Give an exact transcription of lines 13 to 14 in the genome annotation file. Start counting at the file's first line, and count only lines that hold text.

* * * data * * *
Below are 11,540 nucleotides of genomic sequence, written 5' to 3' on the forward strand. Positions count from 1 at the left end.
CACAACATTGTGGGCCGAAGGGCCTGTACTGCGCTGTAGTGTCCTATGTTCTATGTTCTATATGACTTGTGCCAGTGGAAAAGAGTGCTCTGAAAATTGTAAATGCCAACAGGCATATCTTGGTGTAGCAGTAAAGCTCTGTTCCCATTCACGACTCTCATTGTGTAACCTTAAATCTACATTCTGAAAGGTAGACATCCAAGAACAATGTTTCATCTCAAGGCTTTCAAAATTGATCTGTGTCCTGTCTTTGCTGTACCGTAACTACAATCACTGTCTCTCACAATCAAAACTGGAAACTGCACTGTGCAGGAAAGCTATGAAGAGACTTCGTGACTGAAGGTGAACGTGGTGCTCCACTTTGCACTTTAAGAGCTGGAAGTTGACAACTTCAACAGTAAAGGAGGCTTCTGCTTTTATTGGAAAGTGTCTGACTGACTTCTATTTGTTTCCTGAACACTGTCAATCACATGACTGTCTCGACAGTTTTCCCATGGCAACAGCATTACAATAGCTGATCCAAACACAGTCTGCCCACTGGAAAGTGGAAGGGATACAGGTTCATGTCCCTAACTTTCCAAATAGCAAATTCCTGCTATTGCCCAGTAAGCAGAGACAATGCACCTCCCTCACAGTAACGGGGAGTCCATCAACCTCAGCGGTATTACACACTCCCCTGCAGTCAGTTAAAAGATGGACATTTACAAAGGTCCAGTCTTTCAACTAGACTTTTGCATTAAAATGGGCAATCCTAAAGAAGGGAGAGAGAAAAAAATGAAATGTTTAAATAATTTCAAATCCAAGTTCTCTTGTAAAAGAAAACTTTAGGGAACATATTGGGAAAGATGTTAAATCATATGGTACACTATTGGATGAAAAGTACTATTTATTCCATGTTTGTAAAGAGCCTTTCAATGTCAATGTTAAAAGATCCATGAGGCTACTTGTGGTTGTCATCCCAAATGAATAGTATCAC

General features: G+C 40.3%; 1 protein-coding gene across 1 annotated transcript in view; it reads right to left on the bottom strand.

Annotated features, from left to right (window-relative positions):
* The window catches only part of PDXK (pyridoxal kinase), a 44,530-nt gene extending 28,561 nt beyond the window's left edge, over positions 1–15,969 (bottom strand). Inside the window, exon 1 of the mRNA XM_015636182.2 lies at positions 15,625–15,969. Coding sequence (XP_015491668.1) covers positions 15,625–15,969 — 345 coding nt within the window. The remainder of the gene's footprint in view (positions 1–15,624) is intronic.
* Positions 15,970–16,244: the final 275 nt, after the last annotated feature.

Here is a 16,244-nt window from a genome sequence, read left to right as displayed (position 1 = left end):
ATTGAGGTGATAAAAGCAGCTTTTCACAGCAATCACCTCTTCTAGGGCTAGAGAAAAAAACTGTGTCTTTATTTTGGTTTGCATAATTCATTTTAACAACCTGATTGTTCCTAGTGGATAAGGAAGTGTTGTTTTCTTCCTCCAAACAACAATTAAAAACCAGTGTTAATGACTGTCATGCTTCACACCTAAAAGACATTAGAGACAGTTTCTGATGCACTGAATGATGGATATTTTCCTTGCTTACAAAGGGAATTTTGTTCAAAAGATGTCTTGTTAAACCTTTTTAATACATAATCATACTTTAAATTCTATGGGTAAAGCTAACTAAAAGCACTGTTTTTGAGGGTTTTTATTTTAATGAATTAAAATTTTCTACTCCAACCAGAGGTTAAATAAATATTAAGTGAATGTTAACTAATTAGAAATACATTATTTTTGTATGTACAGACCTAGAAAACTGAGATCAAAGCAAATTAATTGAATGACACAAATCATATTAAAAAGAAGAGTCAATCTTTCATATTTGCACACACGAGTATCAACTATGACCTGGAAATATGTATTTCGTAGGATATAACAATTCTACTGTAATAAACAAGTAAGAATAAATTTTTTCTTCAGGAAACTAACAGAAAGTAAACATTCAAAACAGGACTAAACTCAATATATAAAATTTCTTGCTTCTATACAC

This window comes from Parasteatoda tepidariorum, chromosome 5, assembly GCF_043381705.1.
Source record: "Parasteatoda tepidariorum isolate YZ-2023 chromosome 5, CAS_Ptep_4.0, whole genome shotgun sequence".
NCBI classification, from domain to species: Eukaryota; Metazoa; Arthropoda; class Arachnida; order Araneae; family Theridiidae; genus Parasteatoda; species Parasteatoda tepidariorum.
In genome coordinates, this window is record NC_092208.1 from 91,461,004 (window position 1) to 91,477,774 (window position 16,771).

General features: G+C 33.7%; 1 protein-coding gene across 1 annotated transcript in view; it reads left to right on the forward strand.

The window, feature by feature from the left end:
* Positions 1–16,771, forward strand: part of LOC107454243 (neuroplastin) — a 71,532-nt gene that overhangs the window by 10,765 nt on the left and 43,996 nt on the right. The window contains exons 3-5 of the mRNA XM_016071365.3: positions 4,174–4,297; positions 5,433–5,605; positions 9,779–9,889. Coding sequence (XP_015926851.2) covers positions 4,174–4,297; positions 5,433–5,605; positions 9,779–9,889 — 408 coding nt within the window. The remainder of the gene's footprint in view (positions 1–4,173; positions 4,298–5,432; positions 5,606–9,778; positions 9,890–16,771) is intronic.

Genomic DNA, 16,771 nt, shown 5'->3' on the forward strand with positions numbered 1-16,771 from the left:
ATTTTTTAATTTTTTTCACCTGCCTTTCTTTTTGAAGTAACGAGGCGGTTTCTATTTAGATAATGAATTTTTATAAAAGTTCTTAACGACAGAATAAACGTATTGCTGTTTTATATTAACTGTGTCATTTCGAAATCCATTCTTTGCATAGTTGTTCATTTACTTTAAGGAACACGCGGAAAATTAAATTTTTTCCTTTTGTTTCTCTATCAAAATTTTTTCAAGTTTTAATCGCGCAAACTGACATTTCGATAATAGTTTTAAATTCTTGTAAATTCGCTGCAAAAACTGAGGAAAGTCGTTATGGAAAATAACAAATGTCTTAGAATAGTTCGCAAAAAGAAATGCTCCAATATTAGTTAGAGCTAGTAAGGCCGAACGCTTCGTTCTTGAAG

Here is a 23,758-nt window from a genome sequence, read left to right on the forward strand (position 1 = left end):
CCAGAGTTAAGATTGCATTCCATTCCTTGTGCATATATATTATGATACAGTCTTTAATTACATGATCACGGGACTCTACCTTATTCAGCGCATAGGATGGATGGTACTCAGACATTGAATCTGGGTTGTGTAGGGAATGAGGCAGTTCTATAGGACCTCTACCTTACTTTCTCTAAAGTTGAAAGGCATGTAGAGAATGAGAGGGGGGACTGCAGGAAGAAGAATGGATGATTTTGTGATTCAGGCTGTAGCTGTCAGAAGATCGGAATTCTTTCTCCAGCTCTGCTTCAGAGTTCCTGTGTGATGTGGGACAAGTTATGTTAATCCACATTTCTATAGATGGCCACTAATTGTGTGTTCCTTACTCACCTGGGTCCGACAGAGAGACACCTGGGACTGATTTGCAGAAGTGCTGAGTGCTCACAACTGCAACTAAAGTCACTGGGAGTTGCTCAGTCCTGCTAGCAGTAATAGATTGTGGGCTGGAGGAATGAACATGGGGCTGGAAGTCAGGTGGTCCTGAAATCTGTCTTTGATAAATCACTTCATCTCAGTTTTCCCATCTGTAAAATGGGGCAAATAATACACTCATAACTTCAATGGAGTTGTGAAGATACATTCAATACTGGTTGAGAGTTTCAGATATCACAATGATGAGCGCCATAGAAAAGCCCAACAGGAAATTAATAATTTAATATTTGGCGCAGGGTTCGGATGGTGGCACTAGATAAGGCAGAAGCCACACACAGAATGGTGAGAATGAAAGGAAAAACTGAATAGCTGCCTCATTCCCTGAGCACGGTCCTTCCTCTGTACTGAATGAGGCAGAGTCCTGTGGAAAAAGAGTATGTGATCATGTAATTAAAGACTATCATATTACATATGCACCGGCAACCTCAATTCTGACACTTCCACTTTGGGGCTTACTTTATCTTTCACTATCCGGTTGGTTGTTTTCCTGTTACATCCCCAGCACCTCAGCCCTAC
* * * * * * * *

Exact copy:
General features: G+C 33.7%; 1 protein-coding gene across 1 annotated transcript in view; it reads left to right on the forward strand.

The window, feature by feature from the left end: